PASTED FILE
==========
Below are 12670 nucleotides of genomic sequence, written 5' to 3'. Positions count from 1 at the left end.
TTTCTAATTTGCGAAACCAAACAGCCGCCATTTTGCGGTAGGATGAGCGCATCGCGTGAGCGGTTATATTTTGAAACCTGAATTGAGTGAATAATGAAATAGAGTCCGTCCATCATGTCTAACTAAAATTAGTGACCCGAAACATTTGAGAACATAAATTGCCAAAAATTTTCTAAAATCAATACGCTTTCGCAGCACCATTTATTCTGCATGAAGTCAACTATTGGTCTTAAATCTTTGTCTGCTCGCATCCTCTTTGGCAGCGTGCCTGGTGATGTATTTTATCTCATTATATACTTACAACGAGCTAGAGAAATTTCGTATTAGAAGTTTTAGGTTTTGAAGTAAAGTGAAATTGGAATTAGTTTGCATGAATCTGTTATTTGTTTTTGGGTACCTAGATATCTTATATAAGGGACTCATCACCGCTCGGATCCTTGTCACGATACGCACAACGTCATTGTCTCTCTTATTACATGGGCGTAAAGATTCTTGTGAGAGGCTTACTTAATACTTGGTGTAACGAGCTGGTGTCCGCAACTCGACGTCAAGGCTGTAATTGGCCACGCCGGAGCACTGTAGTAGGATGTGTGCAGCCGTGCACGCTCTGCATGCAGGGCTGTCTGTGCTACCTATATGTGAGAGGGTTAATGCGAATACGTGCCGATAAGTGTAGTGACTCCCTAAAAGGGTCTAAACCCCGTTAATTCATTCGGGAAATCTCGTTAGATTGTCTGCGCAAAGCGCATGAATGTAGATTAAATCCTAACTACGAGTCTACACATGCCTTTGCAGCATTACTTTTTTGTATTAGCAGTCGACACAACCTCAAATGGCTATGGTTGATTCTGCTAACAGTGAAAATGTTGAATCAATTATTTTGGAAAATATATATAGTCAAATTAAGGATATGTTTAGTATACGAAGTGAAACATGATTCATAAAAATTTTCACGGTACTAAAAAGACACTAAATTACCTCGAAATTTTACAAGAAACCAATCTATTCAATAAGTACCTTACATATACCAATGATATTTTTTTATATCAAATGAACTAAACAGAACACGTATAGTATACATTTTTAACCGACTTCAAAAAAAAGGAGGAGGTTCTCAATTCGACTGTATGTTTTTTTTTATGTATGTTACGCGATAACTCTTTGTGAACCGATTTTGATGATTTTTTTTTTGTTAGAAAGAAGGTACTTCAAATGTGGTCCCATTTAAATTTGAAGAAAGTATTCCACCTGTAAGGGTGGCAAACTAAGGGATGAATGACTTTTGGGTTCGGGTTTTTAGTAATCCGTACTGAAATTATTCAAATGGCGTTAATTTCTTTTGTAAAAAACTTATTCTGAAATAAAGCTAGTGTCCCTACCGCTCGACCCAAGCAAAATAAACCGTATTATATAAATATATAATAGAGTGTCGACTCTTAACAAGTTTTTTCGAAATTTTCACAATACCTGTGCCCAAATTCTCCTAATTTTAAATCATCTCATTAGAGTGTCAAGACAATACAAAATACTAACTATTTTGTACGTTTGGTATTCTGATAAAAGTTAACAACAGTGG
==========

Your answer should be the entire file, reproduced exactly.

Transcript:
Below are 12670 nucleotides of genomic sequence, written 5' to 3'. Positions count from 1 at the left end.
TTTCTAATTTGCGAAACCAAACAGCCGCCATTTTGCGGTAGGATGAGCGCATCGCGTGAGCGGTTATATTTTGAAACCTGAATTGAGTGAATAATGAAATAGAGTCCGTCCATCATGTCTAACTAAAATTAGTGACCCGAAACATTTGAGAACATAAATTGCCAAAAATTTTCTAAAATCAATACGCTTTCGCAGCACCATTTATTCTGCATGAAGTCAACTATTGGTCTTAAATCTTTGTCTGCTCGCATCCTCTTTGGCAGCGTGCCTGGTGATGTATTTTATCTCATTATATACTTACAACGAGCTAGAGAAATTTCGTATTAGAAGTTTTAGGTTTTGAAGTAAAGTGAAATTGGAATTAGTTTGCATGAATCTGTTATTTGTTTTTGGGTACCTAGATATCTTATATAAGGGACTCATCACCGCTCGGATCCTTGTCACGATACGCACAACGTCATTGTCTCTCTTATTACATGGGCGTAAAGATTCTTGTGAGAGGCTTACTTAATACTTGGTGTAACGAGCTGGTGTCCGCAACTCGACGTCAAGGCTGTAATTGGCCACGCCGGAGCACTGTAGTAGGATGTGTGCAGCCGTGCACGCTCTGCATGCAGGGCTGTCTGTGCTACCTATATGTGAGAGGGTTAATGCGAATACGTGCCGATAAGTGTAGTGACTCCCTAAAAGGGTCTAAACCCCGTTAATTCATTCGGGAAATCTCGTTAGATTGTCTGCGCAAAGCGCATGAATGTAGATTAAATCCTAACTACGAGTCTACACATGCCTTTGCAGCATTACTTTTTTGTATTAGCAGTCGACACAACCTCAAATGGCTATGGTTGATTCTGCTAACAGTGAAAATGTTGAATCAATTATTTTGGAAAATATATATAGTCAAATTAAGGATATGTTTAGTATACGAAGTGAAACATGATTCATAAAAATTTTCACGGTACTAAAAAGACACTAAATTACCTCGAAATTTTACAAGAAACCAATCTATTCAATAAGTACCTTACATATACCAATGATATTTTTTTATATCAAATGAACTAAACAGAACACGTATAGTATACATTTTTAACCGACTTCAAAAAAAAGGAGGAGGTTCTCAATTCGACTGTATGTTTTTTTTTATGTATGTTACGCGATAACTCTTTGTGAACCGATTTTGATGATTTTTTTTTTGTTAGAAAGAAGGTACTTCAAATGTGGTCCCATTTAAATTTGAAGAAAGTATTCCACCTGTAAGGGTGGCAAACTAAGGGATGAATGACTTTTGGGTTCGGGTTTTTAGTAATCCGTACTGAAATTATTCAAATGGCGTTAATTTCTTTTGTAAAAAACTTATTCTGAAATAAAGCTAGTGTCCCTACCGCTCGACCCAAGCAAAATAAACCGTATTATATAAATATATAATAGAGTGTCGACTCTTAACAAGTTTTTTCGAAATTTTCACAATACCTGTGCCCAAATTCTCCTAATTTTAAATCATCTCATTAGAGTGTCAAGACAATACAAAATACTAACTATTTTGTACGTTTGGTATTCTGATAAAAGTTAACAACAGTGG